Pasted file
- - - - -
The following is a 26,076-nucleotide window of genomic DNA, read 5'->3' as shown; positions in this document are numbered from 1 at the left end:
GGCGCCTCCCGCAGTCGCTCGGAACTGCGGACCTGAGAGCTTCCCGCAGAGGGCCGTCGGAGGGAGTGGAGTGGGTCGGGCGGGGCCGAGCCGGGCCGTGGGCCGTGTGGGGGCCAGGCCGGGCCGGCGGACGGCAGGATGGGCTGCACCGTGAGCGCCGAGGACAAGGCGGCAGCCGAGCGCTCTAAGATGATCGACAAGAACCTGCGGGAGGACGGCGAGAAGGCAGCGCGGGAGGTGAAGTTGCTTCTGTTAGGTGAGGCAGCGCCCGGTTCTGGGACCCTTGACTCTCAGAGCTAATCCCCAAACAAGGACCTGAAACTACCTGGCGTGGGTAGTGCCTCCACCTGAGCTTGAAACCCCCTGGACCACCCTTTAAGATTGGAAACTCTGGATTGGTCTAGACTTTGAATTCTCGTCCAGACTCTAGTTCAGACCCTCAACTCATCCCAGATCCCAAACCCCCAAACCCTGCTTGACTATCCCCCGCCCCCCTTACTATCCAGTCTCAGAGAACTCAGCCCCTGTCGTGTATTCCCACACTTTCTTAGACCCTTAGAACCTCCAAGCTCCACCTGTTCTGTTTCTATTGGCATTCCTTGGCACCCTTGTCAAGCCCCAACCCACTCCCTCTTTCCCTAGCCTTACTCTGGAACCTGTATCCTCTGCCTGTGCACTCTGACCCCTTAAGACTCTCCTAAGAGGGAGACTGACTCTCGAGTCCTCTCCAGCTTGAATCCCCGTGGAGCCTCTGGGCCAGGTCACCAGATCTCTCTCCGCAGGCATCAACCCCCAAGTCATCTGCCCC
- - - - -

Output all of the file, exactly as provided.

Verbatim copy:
The following is a 26,076-nucleotide window of genomic DNA, read 5'->3' as shown; positions in this document are numbered from 1 at the left end:
GGCGCCTCCCGCAGTCGCTCGGAACTGCGGACCTGAGAGCTTCCCGCAGAGGGCCGTCGGAGGGAGTGGAGTGGGTCGGGCGGGGCCGAGCCGGGCCGTGGGCCGTGTGGGGGCCAGGCCGGGCCGGCGGACGGCAGGATGGGCTGCACCGTGAGCGCCGAGGACAAGGCGGCAGCCGAGCGCTCTAAGATGATCGACAAGAACCTGCGGGAGGACGGCGAGAAGGCAGCGCGGGAGGTGAAGTTGCTTCTGTTAGGTGAGGCAGCGCCCGGTTCTGGGACCCTTGACTCTCAGAGCTAATCCCCAAACAAGGACCTGAAACTACCTGGCGTGGGTAGTGCCTCCACCTGAGCTTGAAACCCCCTGGACCACCCTTTAAGATTGGAAACTCTGGATTGGTCTAGACTTTGAATTCTCGTCCAGACTCTAGTTCAGACCCTCAACTCATCCCAGATCCCAAACCCCCAAACCCTGCTTGACTATCCCCCGCCCCCCTTACTATCCAGTCTCAGAGAACTCAGCCCCTGTCGTGTATTCCCACACTTTCTTAGACCCTTAGAACCTCCAAGCTCCACCTGTTCTGTTTCTATTGGCATTCCTTGGCACCCTTGTCAAGCCCCAACCCACTCCCTCTTTCCCTAGCCTTACTCTGGAACCTGTATCCTCTGCCTGTGCACTCTGACCCCTTAAGACTCTCCTAAGAGGGAGACTGACTCTCGAGTCCTCTCCAGCTTGAATCCCCGTGGAGCCTCTGGGCCAGGTCACCAGATCTCTCTCCGCAGGCATCAACCCCCAAGTCATCTGCCCC